Now, non-EU students applying for visas from early next year will need to pay £150 as ‘immigration health surcharge’ with their visa application fee, according to new plans announced on Monday to recover the costs of treating non-EU nationals in UK hospitals.
The plans were announced following evidence that many non-EU nationals arrive in the UK needing immediate medical care, which is currently provided free but put new burden on a National Health Service (NHS) facing financial cuts.
The new surcharge is expected to meet some of the costs of providing medical care to Indian and other non-EU visitors who are in the country on a temporary basis. The surchage will be levied on applications from early 2015. There have been reports of ‘health tourism’, when non-EU citizens arrive here heavily pregnant or needing urgent medical care.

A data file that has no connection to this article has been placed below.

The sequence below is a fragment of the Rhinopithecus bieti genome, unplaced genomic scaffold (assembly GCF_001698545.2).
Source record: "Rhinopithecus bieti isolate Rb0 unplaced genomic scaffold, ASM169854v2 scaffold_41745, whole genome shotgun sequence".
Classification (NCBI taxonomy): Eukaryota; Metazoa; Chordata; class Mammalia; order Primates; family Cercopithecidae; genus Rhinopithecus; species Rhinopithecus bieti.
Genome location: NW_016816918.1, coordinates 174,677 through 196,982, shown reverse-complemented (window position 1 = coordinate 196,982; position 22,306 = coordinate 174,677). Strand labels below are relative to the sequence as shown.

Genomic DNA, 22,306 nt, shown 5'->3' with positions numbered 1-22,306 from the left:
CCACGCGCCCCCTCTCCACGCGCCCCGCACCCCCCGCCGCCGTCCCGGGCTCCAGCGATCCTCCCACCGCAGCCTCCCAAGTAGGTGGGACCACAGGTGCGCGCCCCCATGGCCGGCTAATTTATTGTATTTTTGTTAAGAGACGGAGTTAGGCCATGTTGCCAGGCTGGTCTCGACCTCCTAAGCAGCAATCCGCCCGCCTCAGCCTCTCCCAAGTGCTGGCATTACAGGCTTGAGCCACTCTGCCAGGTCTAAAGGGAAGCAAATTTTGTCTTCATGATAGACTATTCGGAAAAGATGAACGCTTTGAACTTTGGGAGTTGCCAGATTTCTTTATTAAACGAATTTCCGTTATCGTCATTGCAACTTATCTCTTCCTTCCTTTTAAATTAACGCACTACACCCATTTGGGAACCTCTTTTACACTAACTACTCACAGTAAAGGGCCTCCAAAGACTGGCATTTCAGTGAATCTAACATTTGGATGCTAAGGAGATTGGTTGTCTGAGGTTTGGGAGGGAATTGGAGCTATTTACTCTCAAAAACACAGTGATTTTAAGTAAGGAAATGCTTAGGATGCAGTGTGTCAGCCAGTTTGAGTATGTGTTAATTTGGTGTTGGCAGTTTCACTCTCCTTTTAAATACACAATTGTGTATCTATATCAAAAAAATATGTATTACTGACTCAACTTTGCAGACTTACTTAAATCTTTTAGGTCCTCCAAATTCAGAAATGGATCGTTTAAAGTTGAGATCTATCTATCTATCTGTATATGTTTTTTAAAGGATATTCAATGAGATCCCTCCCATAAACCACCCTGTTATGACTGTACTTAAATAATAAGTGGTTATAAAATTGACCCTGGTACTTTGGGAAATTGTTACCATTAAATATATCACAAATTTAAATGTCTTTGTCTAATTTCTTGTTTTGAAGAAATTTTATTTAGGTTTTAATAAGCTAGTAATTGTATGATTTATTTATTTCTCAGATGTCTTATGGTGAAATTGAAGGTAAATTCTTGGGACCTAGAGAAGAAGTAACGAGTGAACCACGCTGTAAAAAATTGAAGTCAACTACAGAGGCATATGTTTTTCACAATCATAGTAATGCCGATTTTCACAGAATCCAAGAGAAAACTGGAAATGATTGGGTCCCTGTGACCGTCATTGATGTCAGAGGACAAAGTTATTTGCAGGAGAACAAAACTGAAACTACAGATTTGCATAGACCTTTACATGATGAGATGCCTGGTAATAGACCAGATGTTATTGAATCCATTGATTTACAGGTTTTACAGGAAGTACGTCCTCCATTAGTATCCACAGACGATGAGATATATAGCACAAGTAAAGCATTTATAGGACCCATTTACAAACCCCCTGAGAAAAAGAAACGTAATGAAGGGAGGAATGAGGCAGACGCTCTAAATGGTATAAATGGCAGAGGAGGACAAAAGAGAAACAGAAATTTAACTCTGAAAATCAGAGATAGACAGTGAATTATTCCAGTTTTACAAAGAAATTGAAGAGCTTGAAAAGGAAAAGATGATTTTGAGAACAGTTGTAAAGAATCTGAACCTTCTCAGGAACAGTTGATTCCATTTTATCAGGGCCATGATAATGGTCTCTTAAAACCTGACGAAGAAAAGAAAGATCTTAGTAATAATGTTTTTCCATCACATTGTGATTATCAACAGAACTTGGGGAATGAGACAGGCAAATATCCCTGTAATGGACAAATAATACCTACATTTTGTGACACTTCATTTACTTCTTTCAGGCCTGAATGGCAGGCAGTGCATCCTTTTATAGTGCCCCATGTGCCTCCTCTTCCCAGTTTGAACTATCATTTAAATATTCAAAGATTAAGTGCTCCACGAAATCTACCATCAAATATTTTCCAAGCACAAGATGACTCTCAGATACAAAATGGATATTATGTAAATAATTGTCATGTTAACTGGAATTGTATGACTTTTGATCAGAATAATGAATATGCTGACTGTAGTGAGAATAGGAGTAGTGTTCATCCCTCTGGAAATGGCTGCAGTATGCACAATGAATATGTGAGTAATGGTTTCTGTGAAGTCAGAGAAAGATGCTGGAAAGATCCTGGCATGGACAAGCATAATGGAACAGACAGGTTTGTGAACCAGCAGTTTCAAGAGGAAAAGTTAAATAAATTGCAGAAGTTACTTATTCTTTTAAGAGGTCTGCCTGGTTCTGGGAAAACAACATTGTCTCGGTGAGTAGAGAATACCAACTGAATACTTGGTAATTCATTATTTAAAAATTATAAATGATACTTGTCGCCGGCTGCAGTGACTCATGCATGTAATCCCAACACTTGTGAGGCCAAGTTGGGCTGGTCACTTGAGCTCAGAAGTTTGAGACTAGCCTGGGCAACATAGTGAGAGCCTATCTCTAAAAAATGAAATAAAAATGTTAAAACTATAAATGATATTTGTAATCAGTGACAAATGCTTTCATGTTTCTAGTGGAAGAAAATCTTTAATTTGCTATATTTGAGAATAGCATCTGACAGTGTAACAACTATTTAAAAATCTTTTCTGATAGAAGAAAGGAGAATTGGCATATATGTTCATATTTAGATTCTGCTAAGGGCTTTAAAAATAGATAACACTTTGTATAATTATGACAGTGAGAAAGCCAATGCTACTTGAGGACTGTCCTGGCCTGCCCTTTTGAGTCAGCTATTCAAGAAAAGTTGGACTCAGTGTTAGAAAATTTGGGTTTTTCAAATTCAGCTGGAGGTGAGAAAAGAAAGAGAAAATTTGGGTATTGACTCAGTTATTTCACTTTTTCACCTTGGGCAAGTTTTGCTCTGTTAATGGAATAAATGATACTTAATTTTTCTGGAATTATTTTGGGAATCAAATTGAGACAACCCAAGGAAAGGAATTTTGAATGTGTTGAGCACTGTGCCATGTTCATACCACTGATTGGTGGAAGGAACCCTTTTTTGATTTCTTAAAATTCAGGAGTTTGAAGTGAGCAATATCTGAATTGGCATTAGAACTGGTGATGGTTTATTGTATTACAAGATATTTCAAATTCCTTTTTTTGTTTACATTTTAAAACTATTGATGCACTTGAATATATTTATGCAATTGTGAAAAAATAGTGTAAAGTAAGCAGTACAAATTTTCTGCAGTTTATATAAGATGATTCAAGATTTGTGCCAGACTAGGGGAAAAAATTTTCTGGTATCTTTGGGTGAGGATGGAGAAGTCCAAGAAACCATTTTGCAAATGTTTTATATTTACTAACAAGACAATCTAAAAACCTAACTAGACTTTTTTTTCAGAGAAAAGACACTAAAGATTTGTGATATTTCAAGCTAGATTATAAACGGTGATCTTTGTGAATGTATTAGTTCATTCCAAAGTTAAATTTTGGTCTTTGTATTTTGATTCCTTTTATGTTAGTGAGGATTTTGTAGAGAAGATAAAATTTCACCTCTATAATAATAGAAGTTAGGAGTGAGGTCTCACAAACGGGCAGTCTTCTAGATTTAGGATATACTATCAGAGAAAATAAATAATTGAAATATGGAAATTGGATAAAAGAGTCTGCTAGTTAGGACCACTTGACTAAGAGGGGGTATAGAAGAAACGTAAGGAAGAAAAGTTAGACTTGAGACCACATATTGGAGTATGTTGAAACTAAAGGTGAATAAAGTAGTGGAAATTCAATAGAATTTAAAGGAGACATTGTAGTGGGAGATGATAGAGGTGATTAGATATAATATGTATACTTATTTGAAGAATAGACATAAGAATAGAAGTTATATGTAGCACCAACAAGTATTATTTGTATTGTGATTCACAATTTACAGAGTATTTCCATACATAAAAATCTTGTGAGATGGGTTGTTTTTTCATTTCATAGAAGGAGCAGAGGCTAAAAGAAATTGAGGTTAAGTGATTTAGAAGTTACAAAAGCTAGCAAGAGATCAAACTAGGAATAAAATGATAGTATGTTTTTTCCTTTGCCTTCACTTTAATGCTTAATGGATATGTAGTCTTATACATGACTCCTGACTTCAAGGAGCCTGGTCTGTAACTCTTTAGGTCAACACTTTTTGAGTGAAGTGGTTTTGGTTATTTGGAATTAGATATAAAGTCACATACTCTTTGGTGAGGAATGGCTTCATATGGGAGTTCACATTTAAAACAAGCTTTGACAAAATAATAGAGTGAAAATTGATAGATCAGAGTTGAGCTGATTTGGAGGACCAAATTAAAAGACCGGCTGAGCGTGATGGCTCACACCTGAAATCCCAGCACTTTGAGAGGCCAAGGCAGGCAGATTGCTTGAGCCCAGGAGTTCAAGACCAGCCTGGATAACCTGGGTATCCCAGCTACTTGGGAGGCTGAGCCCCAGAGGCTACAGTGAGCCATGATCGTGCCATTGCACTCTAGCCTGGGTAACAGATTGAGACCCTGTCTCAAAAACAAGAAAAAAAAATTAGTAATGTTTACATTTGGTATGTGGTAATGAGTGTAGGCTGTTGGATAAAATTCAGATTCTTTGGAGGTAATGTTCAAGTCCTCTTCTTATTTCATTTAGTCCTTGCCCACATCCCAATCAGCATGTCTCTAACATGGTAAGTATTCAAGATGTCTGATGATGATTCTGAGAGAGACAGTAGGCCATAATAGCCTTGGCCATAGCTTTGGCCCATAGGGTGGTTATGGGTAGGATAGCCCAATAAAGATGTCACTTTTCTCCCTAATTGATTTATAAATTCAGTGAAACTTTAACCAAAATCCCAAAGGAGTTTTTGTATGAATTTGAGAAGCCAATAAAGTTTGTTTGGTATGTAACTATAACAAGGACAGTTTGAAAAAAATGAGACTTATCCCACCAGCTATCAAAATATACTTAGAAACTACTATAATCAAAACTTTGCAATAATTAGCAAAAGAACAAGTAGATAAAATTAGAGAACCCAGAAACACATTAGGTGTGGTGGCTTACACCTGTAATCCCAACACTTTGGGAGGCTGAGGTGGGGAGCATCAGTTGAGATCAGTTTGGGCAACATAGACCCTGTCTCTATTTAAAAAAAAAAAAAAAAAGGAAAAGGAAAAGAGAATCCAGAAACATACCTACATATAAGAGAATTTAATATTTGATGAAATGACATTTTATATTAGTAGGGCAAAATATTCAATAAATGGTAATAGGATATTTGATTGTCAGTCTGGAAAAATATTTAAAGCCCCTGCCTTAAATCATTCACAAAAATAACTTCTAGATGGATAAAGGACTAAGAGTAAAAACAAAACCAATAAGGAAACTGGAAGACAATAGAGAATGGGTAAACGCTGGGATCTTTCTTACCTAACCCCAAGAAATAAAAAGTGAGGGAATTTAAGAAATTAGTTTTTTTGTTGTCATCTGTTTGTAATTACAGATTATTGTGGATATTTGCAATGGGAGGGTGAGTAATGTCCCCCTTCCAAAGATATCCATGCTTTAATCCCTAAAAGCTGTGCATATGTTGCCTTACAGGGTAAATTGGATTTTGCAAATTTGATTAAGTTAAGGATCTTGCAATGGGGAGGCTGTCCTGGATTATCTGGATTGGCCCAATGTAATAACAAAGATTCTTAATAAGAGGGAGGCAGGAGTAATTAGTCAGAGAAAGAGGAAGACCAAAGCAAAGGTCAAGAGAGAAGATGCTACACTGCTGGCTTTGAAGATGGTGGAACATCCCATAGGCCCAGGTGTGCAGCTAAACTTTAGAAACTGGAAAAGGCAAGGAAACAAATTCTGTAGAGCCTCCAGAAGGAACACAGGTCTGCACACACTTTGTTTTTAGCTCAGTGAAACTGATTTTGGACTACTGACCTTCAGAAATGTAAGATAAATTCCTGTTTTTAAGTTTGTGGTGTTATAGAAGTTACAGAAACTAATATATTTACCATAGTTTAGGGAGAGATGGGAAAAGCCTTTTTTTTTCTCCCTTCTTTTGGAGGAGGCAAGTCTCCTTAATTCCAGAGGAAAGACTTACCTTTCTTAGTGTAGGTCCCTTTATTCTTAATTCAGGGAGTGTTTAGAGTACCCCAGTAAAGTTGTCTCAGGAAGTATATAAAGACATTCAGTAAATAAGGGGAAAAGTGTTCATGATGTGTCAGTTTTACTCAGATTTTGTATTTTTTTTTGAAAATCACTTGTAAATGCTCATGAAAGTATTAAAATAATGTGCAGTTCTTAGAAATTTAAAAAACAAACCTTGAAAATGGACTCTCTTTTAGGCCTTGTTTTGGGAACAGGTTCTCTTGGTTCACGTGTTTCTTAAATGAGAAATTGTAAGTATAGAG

According to the plans to be rolled out in the near future, patients from outside Europe using the NHS will be charged 150% of the cost of treatment. This means that for a procedure that costs 100 pounds, such patients could be billed up to £150. Health secretary Jeremy Hunt said: “We have no problem with international visitors using the NHS as long as they pay for it - just as British families do through their taxes”.
However, the plan document says that the NHS should not stop treating patients needed immediate treatment, even if they had not paid in advance, since doing so would breach the Human Rights Act 1998.